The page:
Creative ideas make each Colorado pizza shop, shoemaker or computer software company different from other businesses like them. Ideas aren’t tangible, but they are just as important, if not more vital, to business success as physically perceptible property.

A lack of physical properties makes intellectual property vulnerable to theft. A copyright grants authors, filmmakers, musicians and songwriters, choreographers and other artists the exclusive rights to perform, copy, change and sell original works. Copyright laws safeguard the expression of ideas rather than the ideas themselves.

Patent laws give inventors exclusive but limited rights to manufacture, use or sell inventions like machines, chemical compounds or compositions and technical and manufacturing processes. The product’s design is protected from use by others, without permission, for 20 years.

Trademarks are distinctive brand identifiers like the name of the social media website Facebook, the Nike swoosh symbol and McDonald’s advertising slogan “I’m lovin’ it.” A trademark followed by ® indicates the word, symbol or phrase has been registered with the U.S. Patent and Trademark Office. The unregistered trademark symbol is (TM).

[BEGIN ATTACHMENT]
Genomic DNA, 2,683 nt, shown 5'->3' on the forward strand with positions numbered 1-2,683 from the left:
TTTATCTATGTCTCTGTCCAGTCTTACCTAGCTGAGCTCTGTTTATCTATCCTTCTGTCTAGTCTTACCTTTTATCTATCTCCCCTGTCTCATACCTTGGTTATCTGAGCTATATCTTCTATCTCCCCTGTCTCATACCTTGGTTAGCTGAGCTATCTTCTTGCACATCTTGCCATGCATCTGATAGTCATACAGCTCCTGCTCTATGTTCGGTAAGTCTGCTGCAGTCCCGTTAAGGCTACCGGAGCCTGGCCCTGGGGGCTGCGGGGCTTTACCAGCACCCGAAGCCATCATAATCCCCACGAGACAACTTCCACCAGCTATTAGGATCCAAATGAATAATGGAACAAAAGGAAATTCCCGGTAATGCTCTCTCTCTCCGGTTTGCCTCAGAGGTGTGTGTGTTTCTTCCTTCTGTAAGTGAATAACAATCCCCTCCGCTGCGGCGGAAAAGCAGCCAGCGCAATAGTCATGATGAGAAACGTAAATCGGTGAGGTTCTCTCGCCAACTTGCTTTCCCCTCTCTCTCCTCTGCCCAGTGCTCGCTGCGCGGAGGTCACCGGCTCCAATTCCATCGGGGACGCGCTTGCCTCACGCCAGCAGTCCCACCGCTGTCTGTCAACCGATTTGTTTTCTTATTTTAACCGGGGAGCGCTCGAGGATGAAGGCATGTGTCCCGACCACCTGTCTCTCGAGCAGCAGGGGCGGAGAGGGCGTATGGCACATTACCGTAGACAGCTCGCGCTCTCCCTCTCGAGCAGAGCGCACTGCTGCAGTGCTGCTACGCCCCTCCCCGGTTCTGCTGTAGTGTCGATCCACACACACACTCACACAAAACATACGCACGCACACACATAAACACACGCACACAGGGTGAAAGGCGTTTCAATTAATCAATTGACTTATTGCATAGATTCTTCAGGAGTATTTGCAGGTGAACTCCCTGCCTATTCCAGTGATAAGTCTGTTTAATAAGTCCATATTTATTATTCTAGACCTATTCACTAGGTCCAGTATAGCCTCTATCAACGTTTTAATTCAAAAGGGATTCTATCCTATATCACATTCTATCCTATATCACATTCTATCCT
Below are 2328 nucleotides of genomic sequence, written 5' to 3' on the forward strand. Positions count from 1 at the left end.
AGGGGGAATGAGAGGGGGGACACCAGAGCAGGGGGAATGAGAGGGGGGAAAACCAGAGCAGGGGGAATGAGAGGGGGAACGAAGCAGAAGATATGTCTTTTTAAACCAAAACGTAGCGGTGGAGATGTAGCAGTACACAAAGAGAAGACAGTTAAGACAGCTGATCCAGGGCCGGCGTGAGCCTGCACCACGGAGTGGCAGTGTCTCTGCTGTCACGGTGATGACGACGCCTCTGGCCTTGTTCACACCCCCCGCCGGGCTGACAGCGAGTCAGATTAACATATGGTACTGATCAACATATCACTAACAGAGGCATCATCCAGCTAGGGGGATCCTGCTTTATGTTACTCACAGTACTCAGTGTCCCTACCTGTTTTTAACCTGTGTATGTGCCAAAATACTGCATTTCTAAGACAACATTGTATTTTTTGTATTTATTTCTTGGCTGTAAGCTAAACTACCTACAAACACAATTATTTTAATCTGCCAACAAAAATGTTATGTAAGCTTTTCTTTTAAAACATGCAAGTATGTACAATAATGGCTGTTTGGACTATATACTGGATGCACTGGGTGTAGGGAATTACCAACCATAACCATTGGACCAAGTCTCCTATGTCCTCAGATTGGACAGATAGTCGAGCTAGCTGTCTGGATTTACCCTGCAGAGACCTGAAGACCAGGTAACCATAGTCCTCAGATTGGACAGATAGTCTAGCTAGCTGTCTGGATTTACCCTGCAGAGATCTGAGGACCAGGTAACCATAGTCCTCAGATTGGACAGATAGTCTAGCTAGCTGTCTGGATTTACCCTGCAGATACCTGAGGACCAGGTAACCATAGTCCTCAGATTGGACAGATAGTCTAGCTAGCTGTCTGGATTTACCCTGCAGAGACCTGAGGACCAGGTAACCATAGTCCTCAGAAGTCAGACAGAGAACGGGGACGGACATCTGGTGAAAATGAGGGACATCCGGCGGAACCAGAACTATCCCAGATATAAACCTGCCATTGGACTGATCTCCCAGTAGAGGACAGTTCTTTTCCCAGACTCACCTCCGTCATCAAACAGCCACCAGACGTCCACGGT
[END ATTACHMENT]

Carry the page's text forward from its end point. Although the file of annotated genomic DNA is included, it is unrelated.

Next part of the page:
Trademarks are valid as long as a business uses the identifier; registered trademarks are renewable every 10 years. Some trademarks fade over time — McDonald’s is likely to change its advertising slogan at some point, as the company has several times over the years, no longer choosing to identify with the “I’m lovin’ it” tag line. Conversely, chances are slim Facebook would alter a well-established company name.

Trade secrets are not government registered. If a pizza sauce recipe contains a secret ingredient, it is in the owner’s best interest to limit parties privy to the confidential information. Employees can be asked to sign non-disclosure agreements to establish a basis for a breach of contract case in the event the secret is leaked.

Civil lawsuits may be filed in intellectual property disputes. However, court battles can be avoided through settlement negotiations.

Source: Entrepreneur, “Intellectual Property” accessed Feb. 18, 2015